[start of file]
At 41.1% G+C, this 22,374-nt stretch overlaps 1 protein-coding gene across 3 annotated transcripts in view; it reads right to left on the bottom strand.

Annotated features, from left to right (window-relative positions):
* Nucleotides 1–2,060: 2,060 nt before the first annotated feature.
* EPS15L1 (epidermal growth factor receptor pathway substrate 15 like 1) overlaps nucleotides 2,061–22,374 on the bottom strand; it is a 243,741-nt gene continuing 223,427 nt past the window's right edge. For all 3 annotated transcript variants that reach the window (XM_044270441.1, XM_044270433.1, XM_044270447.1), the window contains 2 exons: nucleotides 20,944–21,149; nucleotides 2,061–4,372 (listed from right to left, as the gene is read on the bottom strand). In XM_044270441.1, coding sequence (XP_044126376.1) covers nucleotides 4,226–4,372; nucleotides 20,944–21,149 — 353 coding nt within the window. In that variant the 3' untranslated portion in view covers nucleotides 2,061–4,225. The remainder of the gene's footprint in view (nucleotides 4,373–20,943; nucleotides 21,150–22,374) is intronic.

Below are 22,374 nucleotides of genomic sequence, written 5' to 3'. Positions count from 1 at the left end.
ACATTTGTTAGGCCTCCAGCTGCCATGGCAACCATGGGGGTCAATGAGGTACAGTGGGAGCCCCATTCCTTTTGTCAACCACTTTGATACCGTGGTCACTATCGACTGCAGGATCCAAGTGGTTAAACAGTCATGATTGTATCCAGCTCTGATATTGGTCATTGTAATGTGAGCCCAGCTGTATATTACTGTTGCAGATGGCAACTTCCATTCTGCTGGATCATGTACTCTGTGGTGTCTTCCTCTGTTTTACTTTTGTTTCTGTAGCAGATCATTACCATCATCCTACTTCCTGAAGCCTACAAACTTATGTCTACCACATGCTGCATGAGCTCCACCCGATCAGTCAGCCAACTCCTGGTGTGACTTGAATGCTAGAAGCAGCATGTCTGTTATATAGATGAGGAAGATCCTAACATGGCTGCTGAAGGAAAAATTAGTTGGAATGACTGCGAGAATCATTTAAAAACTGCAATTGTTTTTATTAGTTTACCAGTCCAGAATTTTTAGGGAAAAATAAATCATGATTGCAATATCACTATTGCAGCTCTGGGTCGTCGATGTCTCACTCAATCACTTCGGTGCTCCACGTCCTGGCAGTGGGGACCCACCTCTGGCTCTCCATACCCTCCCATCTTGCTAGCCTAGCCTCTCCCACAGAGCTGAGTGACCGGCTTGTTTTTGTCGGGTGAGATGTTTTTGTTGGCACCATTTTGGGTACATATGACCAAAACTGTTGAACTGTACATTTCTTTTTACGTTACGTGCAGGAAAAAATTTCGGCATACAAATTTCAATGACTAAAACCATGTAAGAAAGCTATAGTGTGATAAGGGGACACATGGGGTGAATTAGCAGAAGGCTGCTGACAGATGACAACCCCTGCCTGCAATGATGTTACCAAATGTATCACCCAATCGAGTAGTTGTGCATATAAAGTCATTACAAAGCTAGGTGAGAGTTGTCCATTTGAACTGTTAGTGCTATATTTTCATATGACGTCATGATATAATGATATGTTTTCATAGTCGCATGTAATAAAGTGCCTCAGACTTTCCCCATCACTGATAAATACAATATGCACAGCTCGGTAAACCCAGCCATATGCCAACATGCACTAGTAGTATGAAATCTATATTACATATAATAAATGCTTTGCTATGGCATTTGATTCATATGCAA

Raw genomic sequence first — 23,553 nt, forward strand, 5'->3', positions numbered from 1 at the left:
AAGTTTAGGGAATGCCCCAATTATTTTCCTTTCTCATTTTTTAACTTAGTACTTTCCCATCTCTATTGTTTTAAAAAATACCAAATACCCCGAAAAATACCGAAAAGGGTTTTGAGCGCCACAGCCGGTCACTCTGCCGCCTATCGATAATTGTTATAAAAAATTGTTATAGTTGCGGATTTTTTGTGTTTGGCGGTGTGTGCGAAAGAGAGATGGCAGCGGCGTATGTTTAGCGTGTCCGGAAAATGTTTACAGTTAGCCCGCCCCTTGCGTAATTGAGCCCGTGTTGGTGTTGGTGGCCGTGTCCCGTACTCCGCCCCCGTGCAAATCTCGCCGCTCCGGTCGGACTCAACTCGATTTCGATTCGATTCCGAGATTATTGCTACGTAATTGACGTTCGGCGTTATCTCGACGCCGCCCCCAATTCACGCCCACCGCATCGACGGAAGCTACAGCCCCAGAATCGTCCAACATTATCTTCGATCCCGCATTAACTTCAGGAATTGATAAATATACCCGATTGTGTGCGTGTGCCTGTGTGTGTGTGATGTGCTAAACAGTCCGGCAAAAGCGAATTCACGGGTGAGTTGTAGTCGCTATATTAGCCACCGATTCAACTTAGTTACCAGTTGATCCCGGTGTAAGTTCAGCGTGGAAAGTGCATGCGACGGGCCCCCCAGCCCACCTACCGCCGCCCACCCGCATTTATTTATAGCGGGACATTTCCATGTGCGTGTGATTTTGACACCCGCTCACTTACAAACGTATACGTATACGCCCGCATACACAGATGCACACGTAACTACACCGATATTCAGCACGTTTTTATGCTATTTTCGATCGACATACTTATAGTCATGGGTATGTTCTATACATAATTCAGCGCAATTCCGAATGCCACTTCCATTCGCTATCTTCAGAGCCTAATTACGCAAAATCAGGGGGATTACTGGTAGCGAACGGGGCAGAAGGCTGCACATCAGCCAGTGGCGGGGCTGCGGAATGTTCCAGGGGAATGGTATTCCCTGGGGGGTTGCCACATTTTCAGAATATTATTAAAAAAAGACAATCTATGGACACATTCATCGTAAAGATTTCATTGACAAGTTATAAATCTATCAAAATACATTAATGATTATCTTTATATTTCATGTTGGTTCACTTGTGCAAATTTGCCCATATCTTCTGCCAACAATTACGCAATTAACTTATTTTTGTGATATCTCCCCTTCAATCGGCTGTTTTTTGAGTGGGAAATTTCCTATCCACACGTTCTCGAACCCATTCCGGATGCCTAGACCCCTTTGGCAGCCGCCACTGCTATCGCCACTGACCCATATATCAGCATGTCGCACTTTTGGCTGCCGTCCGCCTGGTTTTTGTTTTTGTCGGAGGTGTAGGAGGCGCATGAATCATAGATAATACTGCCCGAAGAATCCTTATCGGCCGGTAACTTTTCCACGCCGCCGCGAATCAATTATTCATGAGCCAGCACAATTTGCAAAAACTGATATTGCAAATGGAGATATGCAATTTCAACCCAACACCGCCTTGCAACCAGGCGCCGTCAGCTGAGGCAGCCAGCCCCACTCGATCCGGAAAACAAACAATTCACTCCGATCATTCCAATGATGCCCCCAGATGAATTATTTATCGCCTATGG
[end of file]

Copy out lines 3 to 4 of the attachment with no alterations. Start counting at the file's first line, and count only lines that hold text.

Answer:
* Nucleotides 1–2,060: 2,060 nt before the first annotated feature.
* EPS15L1 (epidermal growth factor receptor pathway substrate 15 like 1) overlaps nucleotides 2,061–22,374 on the bottom strand; it is a 243,741-nt gene continuing 223,427 nt past the window's right edge. For all 3 annotated transcript variants that reach the window (XM_044270441.1, XM_044270433.1, XM_044270447.1), the window contains 2 exons: nucleotides 20,944–21,149; nucleotides 2,061–4,372 (listed from right to left, as the gene is read on the bottom strand). In XM_044270441.1, coding sequence (XP_044126376.1) covers nucleotides 4,226–4,372; nucleotides 20,944–21,149 — 353 coding nt within the window. In that variant the 3' untranslated portion in view covers nucleotides 2,061–4,225. The remainder of the gene's footprint in view (nucleotides 4,373–20,943; nucleotides 21,150–22,374) is intronic.